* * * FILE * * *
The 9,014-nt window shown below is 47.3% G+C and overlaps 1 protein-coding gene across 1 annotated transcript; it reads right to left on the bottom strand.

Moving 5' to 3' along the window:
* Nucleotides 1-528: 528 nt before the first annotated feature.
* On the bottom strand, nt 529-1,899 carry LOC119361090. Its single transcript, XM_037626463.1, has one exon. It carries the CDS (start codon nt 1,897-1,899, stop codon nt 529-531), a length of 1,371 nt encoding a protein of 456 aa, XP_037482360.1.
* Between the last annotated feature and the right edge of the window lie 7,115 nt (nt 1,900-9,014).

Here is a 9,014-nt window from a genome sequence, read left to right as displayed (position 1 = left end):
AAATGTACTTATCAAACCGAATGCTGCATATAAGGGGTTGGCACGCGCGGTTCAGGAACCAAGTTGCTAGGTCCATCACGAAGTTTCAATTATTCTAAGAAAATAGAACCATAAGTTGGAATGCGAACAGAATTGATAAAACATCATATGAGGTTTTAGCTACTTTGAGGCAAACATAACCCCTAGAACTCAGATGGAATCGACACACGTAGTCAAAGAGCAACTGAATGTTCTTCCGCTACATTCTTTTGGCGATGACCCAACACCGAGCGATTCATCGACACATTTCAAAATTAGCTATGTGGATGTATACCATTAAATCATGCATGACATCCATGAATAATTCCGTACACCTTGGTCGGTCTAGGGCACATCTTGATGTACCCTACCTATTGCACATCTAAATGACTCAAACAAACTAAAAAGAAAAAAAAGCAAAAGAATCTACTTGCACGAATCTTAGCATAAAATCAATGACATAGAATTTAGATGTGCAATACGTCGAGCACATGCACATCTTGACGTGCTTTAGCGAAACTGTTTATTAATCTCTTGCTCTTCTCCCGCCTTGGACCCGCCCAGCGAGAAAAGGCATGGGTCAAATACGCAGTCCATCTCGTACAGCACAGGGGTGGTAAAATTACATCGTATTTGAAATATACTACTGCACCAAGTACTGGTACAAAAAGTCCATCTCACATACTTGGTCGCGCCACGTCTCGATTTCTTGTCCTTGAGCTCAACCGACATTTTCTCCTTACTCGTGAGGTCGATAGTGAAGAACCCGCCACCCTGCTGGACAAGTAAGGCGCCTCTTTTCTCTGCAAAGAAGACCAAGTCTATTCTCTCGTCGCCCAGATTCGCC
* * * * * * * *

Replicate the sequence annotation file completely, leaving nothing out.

The 9,014-nt window shown below is 47.3% G+C and overlaps 1 protein-coding gene across 1 annotated transcript; it reads right to left on the bottom strand.

Moving 5' to 3' along the window:
* Nucleotides 1-528: 528 nt before the first annotated feature.
* On the bottom strand, nt 529-1,899 carry LOC119361090. Its single transcript, XM_037626463.1, has one exon. It carries the CDS (start codon nt 1,897-1,899, stop codon nt 529-531), a length of 1,371 nt encoding a protein of 456 aa, XP_037482360.1.
* Between the last annotated feature and the right edge of the window lie 7,115 nt (nt 1,900-9,014).

Here is a 9,014-nt window from a genome sequence, read left to right as displayed (position 1 = left end):
AAATGTACTTATCAAACCGAATGCTGCATATAAGGGGTTGGCACGCGCGGTTCAGGAACCAAGTTGCTAGGTCCATCACGAAGTTTCAATTATTCTAAGAAAATAGAACCATAAGTTGGAATGCGAACAGAATTGATAAAACATCATATGAGGTTTTAGCTACTTTGAGGCAAACATAACCCCTAGAACTCAGATGGAATCGACACACGTAGTCAAAGAGCAACTGAATGTTCTTCCGCTACATTCTTTTGGCGATGACCCAACACCGAGCGATTCATCGACACATTTCAAAATTAGCTATGTGGATGTATACCATTAAATCATGCATGACATCCATGAATAATTCCGTACACCTTGGTCGGTCTAGGGCACATCTTGATGTACCCTACCTATTGCACATCTAAATGACTCAAACAAACTAAAAAGAAAAAAAAGCAAAAGAATCTACTTGCACGAATCTTAGCATAAAATCAATGACATAGAATTTAGATGTGCAATACGTCGAGCACATGCACATCTTGACGTGCTTTAGCGAAACTGTTTATTAATCTCTTGCTCTTCTCCCGCCTTGGACCCGCCCAGCGAGAAAAGGCATGGGTCAAATACGCAGTCCATCTCGTACAGCACAGGGGTGGTAAAATTACATCGTATTTGAAATATACTACTGCACCAAGTACTGGTACAAAAAGTCCATCTCACATACTTGGTCGCGCCACGTCTCGATTTCTTGTCCTTGAGCTCAACCGACATTTTCTCCTTACTCGTGAGGTCGATAGTGAAGAACCCGCCACCCTGCTGGACAAGTAAGGCGCCTCTTTTCTCTGCAAAGAAGACCAAGTCTATTCTCTCGTCGCCCAGATTCGCC